Our results indicate a wide distribution of a novel insect-specific flavivirus. Calbertado virus was identified in Cx. tarsalis
pools obtained throughout western Canada and from Cx. tarsalis
and Cx. pipiens
obtained in California and Colorado.19
Despite its extensive geographic range, this flavivirus has highly conserved NS5 nucleotide and amino acid sequences.
Phylogenetic analysis of a 270-amino acid sequence in the NS5 protein separated the viruses in this study into 3 main clades. Although the greatest divergence was between the Clade 3 viruses and all other Calbertado genotypes, Clade 3 nucleotide sequence similarity with other viruses in the complex was still almost 90%, and the amino acid sequence divergence was approximately 3%.
The NS5 nucleotide sequences in California viruses harbored a few single nucleotide polymorphisms that made them distinct from the others in Clade 1, but overall they were more similar to this group than they were to the members of Clades 2 or 3 (). It is interesting to note that although California genotype AFSB 5050 clearly clustered with Clade 1 on the basis of nucleotide identity, it had the same polymorphic amino acid sites as Alberta sequences 11, 1024 and 1055, which placed it in Clades 1 and 2.
In general, the sequences appeared to cluster on the basis of geographic boundaries. However, there were a number of notable exceptions. One Manitoba and one Colorado CLBOV NS5 sequence (44-13 MB, 5901 CO) exhibited distinct nucleotide and amino acid polymorphisms and were the only representative genotypes in Clade 3, and other sequences from these locations were situated within Clades 1 and 2. Sequence similarity between the three CLBOV sequences from Saskatchewan was quite high but specific single nucleotide polymorphisms and amino acid polymorphisms corresponded with the placement of 90 SK in Clade 2 and 42 SK and 43 SK in Clade 1. The sequences from the Alberta pools are also of interest. Two of the nucleotide sequences (10 and 95) were virtually identical to the 52–48 sequence from Manitoba and one (27) appeared most similar to those found in British Columbia. Although there was clustering of similar CLBOVs in various provinces or regions, the results also show evidence of co-circulation of distinct genotypes within the same general area from which mosquitoes were obtained.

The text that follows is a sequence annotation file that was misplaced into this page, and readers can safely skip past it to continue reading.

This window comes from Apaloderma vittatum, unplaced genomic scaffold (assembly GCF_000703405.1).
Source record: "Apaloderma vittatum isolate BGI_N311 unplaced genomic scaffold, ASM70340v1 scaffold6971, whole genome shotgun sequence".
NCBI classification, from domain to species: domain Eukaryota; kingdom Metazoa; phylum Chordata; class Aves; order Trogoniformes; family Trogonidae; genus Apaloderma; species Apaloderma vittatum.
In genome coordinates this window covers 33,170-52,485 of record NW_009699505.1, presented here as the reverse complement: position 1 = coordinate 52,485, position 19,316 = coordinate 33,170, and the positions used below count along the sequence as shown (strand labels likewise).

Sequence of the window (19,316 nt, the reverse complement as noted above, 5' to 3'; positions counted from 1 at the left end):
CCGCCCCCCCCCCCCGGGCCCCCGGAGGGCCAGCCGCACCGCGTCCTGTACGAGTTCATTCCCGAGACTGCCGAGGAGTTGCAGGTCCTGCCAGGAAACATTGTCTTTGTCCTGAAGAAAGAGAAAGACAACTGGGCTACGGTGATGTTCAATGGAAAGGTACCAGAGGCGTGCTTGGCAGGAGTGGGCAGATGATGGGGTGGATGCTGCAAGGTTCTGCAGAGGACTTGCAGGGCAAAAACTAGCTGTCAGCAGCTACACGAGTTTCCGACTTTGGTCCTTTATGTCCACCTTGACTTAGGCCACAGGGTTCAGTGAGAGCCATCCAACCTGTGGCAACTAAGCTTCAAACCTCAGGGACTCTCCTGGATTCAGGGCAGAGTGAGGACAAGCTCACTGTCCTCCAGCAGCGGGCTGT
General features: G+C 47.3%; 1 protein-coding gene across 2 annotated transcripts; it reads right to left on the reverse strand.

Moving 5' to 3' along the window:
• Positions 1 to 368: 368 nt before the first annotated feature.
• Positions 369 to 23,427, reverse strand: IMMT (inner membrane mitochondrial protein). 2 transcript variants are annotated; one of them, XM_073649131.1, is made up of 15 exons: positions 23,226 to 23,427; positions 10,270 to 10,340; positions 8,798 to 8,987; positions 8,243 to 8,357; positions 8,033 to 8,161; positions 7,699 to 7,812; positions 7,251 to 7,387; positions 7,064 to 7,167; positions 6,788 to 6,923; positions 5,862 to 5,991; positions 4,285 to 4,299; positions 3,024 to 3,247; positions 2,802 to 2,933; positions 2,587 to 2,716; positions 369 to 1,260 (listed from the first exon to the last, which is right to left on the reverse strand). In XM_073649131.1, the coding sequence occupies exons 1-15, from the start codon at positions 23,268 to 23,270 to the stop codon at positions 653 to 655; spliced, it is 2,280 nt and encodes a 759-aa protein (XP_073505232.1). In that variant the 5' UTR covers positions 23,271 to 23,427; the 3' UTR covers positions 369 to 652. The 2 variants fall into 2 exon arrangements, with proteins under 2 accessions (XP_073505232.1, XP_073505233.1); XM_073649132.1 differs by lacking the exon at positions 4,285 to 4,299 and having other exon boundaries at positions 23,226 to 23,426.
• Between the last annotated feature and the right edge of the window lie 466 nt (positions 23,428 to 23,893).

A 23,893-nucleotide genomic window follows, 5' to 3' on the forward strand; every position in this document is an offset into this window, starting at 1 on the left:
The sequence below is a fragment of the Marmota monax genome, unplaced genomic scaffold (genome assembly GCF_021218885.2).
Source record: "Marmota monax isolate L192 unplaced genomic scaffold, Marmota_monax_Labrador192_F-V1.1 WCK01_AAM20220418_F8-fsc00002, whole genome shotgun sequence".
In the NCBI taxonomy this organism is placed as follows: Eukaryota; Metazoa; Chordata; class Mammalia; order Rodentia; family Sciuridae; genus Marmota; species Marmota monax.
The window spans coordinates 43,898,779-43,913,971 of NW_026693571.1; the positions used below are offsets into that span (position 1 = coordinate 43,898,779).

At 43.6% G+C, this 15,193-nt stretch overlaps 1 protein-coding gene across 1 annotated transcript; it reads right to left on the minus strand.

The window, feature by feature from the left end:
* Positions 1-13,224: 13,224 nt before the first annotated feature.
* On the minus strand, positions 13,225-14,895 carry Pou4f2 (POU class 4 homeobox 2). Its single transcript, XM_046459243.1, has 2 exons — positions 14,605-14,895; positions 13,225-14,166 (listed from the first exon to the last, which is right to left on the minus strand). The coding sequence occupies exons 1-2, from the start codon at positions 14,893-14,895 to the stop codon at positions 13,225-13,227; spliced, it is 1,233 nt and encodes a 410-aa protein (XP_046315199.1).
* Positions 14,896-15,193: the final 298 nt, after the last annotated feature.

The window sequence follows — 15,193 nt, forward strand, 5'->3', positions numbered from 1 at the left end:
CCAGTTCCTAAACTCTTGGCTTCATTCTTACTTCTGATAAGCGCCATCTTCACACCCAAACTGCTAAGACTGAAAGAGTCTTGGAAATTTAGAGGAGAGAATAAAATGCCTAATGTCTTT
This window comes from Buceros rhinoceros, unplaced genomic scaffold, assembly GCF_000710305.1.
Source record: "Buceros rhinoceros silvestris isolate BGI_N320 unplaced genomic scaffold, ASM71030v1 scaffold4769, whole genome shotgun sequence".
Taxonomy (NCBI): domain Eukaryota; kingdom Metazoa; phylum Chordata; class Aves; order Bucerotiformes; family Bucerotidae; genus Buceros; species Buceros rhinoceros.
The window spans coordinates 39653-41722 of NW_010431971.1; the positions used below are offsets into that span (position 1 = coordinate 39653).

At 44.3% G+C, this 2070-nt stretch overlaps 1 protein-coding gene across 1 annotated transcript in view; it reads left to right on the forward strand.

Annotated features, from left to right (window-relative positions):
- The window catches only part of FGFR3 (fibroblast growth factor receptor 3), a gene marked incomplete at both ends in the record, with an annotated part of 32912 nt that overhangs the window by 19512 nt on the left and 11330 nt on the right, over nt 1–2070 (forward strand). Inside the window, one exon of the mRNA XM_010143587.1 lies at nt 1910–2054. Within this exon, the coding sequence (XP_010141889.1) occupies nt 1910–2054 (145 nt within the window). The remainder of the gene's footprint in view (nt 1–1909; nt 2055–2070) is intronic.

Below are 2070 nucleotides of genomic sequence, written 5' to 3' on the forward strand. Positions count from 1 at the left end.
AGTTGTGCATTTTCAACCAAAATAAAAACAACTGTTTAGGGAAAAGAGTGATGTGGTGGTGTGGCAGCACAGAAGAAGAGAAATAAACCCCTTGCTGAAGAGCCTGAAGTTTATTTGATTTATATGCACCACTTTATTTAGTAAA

Although CLBOV is now added to the rapidly increasing list of insect-specific flaviviruses,3,4
it exhibits only 60–70% NS5 amino acid similarity with other members of the complex. Further analysis of genomic regions encoding the NS3 gene indicated similar phylogenetic grouping (Drebot MA, unpublished data). On the basis of these observations and the recent isolation of this virus from mosquitoes obtained in California and Colorado (Bolling and others19
and Brault AC, unpublished data), it is likely that CLBOV will be recognized as a new species within the genus Flavivirus
This study and other recent publications indicated that CLBOV is associated primarily with Cx. tarsalis
Real time RT-PCR testing of 400 pools of Cx. pipiens
from the province of Quebec provided no evidence for CLBOV RNA. However, preliminary studies using CxFV-specific primers indicated that a related virus may be present in eastern Canada (Drebot MA, unpublished data), as observed in Cx. p. pipiens
and Cx. p. quinquefasciatus
from the United States and other countries.4,9,12–16
In addition, Aedes
and other genera of mosquitoes obtained in Canada and the United States should be assayed for viruses similar to Aedes
flavivirus, which was recently identified in Japan.11
The ever widening geographic range of these viruses is an interesting finding and should be explored further.
Our study also demonstrates that infection rates for CLBOV virus are variable across geographic areas. For example, we detected CLBOV RNA in more than 40% of Cx. tarsalis
pools obtained from sites in southern Alberta (minimum infection rate = 16.5). However, mosquitoes were obtained in Alberta during 2003 and 2005, and Cx. tarsalis
from other western provinces in Canada were obtained in 2007. Seasonal and yearly prevalence and infection rates of CLBOV in Cx. tarsalis
at various sites or regions in Canada warrant further study. Recent studies in Colorado indicate that there can be differences in the infection rates of mosquitoes obtained from the same site at various times during the spring and summer.19